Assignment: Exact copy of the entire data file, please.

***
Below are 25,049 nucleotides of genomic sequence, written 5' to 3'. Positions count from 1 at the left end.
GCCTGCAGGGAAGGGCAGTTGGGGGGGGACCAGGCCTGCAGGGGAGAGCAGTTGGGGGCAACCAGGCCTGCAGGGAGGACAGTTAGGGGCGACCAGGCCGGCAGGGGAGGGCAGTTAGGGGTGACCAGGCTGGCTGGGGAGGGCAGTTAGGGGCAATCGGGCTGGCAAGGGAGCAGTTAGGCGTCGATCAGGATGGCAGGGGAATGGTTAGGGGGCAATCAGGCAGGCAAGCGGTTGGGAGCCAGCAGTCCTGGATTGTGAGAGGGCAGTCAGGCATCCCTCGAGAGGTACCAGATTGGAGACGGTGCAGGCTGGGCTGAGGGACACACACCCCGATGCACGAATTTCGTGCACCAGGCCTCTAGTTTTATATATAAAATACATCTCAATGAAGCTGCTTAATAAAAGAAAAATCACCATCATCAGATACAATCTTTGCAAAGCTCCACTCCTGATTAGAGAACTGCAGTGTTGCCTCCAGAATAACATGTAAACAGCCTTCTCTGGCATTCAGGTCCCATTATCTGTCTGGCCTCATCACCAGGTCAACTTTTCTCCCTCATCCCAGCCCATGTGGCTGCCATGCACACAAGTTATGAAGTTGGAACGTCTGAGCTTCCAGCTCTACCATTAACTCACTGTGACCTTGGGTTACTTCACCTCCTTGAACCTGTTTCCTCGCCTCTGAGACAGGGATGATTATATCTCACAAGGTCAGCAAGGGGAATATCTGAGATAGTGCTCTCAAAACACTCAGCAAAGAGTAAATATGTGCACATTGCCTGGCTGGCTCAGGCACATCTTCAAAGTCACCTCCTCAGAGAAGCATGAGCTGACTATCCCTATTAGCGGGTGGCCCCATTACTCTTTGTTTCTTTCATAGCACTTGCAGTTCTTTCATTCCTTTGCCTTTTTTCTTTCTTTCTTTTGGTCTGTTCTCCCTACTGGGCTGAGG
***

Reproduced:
Below are 25,049 nucleotides of genomic sequence, written 5' to 3'. Positions count from 1 at the left end.
GCCTGCAGGGAAGGGCAGTTGGGGGGGGACCAGGCCTGCAGGGGAGAGCAGTTGGGGGCAACCAGGCCTGCAGGGAGGACAGTTAGGGGCGACCAGGCCGGCAGGGGAGGGCAGTTAGGGGTGACCAGGCTGGCTGGGGAGGGCAGTTAGGGGCAATCGGGCTGGCAAGGGAGCAGTTAGGCGTCGATCAGGATGGCAGGGGAATGGTTAGGGGGCAATCAGGCAGGCAAGCGGTTGGGAGCCAGCAGTCCTGGATTGTGAGAGGGCAGTCAGGCATCCCTCGAGAGGTACCAGATTGGAGACGGTGCAGGCTGGGCTGAGGGACACACACCCCGATGCACGAATTTCGTGCACCAGGCCTCTAGTTTTATATATAAAATACATCTCAATGAAGCTGCTTAATAAAAGAAAAATCACCATCATCAGATACAATCTTTGCAAAGCTCCACTCCTGATTAGAGAACTGCAGTGTTGCCTCCAGAATAACATGTAAACAGCCTTCTCTGGCATTCAGGTCCCATTATCTGTCTGGCCTCATCACCAGGTCAACTTTTCTCCCTCATCCCAGCCCATGTGGCTGCCATGCACACAAGTTATGAAGTTGGAACGTCTGAGCTTCCAGCTCTACCATTAACTCACTGTGACCTTGGGTTACTTCACCTCCTTGAACCTGTTTCCTCGCCTCTGAGACAGGGATGATTATATCTCACAAGGTCAGCAAGGGGAATATCTGAGATAGTGCTCTCAAAACACTCAGCAAAGAGTAAATATGTGCACATTGCCTGGCTGGCTCAGGCACATCTTCAAAGTCACCTCCTCAGAGAAGCATGAGCTGACTATCCCTATTAGCGGGTGGCCCCATTACTCTTTGTTTCTTTCATAGCACTTGCAGTTCTTTCATTCCTTTGCCTTTTTTCTTTCTTTCTTTTGGTCTGTTCTCCCTACTGGGCTGAGG